Here we go again with Wright Redux.
By now no one is surprised by what is said by a Rev. Wright (“KKK of A”, Israel is a “dirty word”, etc.) or a Rev. Meeks (“white people” as “slave-masters”), or that they have figured prominently among Obama supporters.
Now the latest is apparently Rev. Eric Lee (“What other kind of Rabbis are there, but Jews?” “The Jews have made money on us in the music business and we are the entertainers, and they are economically enslaving us.’”), one of the designated co-sponsors of a Feb., 2008 “Obama—Get Out and Vote Rally” in Los Angeles, who on April 4th went on a public unhinged anti-Semitic rant about Daphna Ziman, the recipient of the Tom Bradley award.
The point is not to what degree Rev. Lee is directly involved in the Obama campaign (the usual official distancing will follow), but rather three other considerations:
First, once Obama failed to condemn Wright and offered contextualization, the flood gates of extremism were thrown wide open. Now any hate-monger, it seems, can go on a public racist rant, with the expectation that there will be no credible and absolute public condemnation. You see, our potential next President has already weighed in on Rev. Wright’s hate speech by citing his past good works, the commonality of such talk among all our religious figures, the special nature of the black church, and the unfair snippets that are replayed–all of which, of course, will offer the same “context” of mitigation for the Eric Lee hatred. We can imagine the accolades to come in the next few days concerning Lee’s public benefactions.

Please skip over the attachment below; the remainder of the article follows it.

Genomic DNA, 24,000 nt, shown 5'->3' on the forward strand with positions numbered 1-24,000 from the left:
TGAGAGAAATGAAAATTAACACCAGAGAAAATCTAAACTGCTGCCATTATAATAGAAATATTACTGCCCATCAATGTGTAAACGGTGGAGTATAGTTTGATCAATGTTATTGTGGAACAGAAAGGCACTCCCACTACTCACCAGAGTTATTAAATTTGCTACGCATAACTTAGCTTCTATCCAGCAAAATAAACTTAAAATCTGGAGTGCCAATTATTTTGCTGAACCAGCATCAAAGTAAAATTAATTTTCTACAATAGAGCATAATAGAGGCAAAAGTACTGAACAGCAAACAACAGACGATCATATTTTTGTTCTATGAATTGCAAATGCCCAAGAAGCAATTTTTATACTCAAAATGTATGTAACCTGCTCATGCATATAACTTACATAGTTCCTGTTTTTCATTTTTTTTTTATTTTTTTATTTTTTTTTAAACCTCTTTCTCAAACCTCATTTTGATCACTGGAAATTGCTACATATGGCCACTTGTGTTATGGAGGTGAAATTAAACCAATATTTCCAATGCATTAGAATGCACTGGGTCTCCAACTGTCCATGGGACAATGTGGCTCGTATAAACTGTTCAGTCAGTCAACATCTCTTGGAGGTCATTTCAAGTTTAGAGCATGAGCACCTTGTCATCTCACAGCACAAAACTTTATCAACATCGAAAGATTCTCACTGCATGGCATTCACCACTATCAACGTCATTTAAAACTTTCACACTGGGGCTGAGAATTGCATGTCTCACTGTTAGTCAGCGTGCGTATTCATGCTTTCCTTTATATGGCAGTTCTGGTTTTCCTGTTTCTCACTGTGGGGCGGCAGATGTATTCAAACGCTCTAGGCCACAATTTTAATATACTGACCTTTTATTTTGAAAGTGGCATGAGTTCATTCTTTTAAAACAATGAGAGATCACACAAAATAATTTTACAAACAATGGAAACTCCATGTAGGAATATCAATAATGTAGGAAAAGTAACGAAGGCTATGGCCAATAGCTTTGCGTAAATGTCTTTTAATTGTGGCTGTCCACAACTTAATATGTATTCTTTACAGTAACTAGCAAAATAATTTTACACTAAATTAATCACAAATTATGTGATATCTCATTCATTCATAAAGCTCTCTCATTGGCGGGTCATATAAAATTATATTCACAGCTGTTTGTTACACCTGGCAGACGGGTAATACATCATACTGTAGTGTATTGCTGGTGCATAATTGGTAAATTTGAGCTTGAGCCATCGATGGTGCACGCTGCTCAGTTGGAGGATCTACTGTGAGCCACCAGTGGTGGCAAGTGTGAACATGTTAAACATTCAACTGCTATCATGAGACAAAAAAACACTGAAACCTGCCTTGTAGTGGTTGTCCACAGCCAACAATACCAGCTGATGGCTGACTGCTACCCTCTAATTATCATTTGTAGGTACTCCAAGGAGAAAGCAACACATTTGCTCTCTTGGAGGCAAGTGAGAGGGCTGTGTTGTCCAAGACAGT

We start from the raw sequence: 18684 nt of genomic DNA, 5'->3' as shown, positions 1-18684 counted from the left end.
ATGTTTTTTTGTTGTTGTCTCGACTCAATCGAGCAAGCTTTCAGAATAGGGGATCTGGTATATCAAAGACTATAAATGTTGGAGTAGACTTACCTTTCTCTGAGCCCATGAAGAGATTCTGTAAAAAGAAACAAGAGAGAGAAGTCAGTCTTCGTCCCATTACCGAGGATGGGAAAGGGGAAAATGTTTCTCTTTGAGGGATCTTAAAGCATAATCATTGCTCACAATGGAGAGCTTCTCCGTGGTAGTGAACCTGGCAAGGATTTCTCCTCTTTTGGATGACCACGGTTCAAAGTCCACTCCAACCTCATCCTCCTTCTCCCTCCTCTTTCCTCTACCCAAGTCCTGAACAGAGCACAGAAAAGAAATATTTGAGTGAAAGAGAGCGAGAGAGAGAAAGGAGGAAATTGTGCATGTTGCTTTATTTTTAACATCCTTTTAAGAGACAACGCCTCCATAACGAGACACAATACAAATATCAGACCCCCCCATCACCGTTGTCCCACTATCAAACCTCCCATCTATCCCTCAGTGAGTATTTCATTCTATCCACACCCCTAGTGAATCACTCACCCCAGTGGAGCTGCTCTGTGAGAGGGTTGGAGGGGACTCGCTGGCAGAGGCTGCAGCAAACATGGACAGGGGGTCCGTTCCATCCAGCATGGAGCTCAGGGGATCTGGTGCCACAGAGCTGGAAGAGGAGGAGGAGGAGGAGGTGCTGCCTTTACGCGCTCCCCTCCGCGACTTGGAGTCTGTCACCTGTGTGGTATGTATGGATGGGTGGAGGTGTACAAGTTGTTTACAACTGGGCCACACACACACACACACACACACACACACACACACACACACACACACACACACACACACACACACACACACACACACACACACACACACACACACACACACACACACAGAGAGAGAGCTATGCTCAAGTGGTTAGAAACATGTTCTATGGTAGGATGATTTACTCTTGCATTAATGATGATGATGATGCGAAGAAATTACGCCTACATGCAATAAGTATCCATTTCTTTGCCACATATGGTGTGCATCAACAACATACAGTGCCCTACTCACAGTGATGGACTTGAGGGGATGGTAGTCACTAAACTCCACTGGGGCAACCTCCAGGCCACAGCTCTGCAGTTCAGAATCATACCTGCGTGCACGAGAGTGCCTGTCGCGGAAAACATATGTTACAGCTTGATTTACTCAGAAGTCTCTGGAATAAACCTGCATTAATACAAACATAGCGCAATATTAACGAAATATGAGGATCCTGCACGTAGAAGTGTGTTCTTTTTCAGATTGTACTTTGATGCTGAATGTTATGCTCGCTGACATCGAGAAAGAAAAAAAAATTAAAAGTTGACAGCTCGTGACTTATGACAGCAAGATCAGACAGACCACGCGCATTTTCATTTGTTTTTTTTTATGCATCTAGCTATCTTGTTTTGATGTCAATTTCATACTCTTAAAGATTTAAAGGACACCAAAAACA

Second, when one collates what Wright, Meeks, Lee, and Sharpton have said, and then compares those “snippets” and “loops” with the cheery characterization of the unique protocols of the black church by Obama, then one realizes that the public is supposed to accept that African-American pastors are exempt from the sort of no-go speech zones that everyone else rightly accepts. It seems that we are rapidly reaching a sort of scary situation in which the black pastor will say whatever he wishes, no matter how anti-Semitic and racist, and then almost dare anyone to challenge that hatred, knowing that his congregation will support him, African-American intellectuals will contextualize him on television, and politicians like Obama (cf. Hillary’s past hugs of Sharpton) will defend him.
Three, these incidents will only continue until someone of stature in the civil rights community issues a zero-tolerance speech of the sort Obama should have given but failed at. In isolation, each subsequent outburst is explicable; in the aggregate they paint a picture of a deep-seeded racism and hatred that have been encouraged by the absence of any censure—the appeasement that we know so well from the Obama/Wright controversy.
Three weeks ago I wrote, in a number of postings, that we would see more of such Wright-like hatred in response to the widely-praised Obama race speech, which was, in fact, one of the great regressions in civil rights history. I don’t think that anything I have written has received more angry emails in response; but the Lee case, I think, shows that I was correct—and we can expect more still to come in the next six months. I also stand by my second prognosis—that in Obama we are witnessing the slow formation of a McGovern candidacy, a disaster to come that won’t be fully appreciated by now starry-eyed Democrats until September or October when, as in 1972, it will be too late.